Unthinkable until a few years ago, the practice of putting hepatitis C-infected organs into uninfected patients has been embraced by the transplant world as a way to whittle long waiting lists for life-saving kidneys, livers, hearts and lungs.
The main reason for this about-face is simple: New, easy-to-tolerate antiviral drugs with better than 95 percent effectiveness have transformed the treatment of hepatitis C, a virus that can slowly destroy the liver. A small but growing body of research by the University of Pennsylvania and other pioneers shows these medications can cure hep C infection in transplant patients who accept infected organs, typically with just four to 12 weeks of therapy. At the same time, the opioid crisis has meant there are more organs available from people with hep C, which can be spread by the use of injection drugs.
Now, the question is whether this approach should continue to be studied in clinical trials, or opened right away to the 114,000 Americans awaiting transplants. Patients are told about the potential risks of accepting organs with the virus and do not lose their place on transplant lists if they decline.
At least one transplant center, at the University of Washington, is not holding off. It announced in June that all heart transplant patients will be offered suitable hearts from hep C-infected donors. Infected hearts may eventually account for as many as eight of the 48 heart transplants UW performs annually, it said in a press release.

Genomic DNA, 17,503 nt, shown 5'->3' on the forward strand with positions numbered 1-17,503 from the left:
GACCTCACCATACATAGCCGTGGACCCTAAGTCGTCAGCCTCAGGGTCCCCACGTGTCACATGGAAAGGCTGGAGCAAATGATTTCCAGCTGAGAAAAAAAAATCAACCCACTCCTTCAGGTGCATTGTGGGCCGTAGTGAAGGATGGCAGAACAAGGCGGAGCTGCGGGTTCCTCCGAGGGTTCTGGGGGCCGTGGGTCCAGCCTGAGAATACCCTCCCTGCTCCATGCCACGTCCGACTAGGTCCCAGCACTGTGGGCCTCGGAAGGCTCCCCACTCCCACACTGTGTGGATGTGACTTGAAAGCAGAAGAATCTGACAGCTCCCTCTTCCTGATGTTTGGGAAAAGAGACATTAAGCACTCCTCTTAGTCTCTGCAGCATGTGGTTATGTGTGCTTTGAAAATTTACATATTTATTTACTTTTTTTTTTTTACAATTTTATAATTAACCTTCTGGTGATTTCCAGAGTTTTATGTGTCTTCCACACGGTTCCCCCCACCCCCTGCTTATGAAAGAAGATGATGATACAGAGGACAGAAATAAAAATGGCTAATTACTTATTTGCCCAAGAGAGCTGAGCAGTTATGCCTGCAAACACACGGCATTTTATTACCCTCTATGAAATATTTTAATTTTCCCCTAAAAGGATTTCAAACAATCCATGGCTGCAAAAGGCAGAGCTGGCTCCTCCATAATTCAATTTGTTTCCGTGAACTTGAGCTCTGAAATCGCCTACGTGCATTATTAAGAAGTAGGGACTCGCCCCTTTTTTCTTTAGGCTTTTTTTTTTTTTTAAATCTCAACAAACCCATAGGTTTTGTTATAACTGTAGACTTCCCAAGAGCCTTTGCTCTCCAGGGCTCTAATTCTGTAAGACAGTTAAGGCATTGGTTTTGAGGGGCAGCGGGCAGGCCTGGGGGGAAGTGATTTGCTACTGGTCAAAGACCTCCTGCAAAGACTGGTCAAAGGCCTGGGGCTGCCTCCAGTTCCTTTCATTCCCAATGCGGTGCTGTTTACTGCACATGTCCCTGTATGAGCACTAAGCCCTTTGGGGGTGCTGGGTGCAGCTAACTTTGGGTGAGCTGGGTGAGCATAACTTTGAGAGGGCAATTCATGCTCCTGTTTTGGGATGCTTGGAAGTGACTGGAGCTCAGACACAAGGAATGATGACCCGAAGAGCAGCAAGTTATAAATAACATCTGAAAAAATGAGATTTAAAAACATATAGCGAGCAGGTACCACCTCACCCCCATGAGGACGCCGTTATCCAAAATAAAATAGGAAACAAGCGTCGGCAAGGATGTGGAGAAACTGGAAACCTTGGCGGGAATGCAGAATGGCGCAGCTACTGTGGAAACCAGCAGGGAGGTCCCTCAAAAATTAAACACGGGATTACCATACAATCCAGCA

"Greater donor-organ availability means faster transplants for people on the wait list—and shorter waits are associated with better patient outcomes," said Shin Lin, a UW cardiologist and heart transplant specialist.
Paul E. Sax, an infectious disease specialist at Harvard Medical School, favors such fast adoption. "There are advances in medicine that are so dramatic that they're obvious," he said. "This has to move quickly into standard of care."
But a committee convened by the American Society of Transplantation urges a go-slower approach. The 15-member panel, including Penn liver transplant specialist David S. Goldberg, last year published a review that concluded more studies are needed to fully understand the long-term risks and benefits.
"I know there are some centers that think it's the right thing to do" to offer hep C-infected organs, said lead author Josh Levitsky, a Northwestern University liver transplant specialist. "I just would encourage that it be done under research protocols so they can report the data."
Niraj Desai, director of the kidney transplant program at Johns Hopkins University, echoed that concern. "At this point," he emailed, "it is still important that patient outcomes are followed and reported so everyone in the field of organ transplantation can learn what the outcomes are in larger numbers of patients than what has so far been reported."
So far, small studies—about 100 published cases in total—have shown success with all major thoracic organ transplants, even lungs. Among the centers researching the approach besides Penn are Hopkins, Vanderbilt University, Brigham and Women's Hospital, and Massachusetts General Hospital.